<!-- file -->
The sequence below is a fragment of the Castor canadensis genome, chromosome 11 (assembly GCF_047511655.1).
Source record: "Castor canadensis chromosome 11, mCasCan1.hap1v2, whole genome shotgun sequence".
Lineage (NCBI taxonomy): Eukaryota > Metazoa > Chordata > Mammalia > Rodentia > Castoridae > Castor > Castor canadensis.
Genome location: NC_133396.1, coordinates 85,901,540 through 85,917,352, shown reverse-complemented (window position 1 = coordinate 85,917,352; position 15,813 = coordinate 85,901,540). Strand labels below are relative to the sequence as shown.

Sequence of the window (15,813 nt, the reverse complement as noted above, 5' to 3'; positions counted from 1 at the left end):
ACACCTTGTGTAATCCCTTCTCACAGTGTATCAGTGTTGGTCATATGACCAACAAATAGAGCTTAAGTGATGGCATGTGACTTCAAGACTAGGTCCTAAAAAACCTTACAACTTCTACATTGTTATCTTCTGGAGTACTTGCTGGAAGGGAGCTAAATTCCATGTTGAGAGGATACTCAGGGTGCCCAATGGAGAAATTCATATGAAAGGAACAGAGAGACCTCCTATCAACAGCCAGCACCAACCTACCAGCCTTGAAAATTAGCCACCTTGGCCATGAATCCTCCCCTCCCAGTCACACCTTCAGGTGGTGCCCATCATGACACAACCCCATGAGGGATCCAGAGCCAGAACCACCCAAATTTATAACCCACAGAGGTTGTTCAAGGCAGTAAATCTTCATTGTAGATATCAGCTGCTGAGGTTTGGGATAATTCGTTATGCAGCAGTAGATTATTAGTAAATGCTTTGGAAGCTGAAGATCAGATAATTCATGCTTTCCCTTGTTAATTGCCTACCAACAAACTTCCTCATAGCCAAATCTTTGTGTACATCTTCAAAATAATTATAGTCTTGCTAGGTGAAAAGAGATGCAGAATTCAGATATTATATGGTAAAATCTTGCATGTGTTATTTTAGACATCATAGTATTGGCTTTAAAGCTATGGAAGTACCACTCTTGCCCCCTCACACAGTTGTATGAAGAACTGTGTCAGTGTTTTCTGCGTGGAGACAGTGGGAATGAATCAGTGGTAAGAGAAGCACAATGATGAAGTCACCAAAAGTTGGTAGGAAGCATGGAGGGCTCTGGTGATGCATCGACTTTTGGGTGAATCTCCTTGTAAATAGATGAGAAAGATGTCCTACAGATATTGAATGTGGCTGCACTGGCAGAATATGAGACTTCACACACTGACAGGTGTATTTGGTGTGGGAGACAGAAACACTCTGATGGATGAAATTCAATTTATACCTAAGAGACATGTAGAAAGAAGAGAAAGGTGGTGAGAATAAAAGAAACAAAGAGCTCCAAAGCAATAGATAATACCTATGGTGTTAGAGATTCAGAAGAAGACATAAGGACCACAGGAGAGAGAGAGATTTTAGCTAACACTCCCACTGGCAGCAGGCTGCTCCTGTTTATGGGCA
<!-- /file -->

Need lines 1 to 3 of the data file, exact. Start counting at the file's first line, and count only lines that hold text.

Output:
The sequence below is a fragment of the Castor canadensis genome, chromosome 11 (assembly GCF_047511655.1).
Source record: "Castor canadensis chromosome 11, mCasCan1.hap1v2, whole genome shotgun sequence".
Lineage (NCBI taxonomy): Eukaryota > Metazoa > Chordata > Mammalia > Rodentia > Castoridae > Castor > Castor canadensis.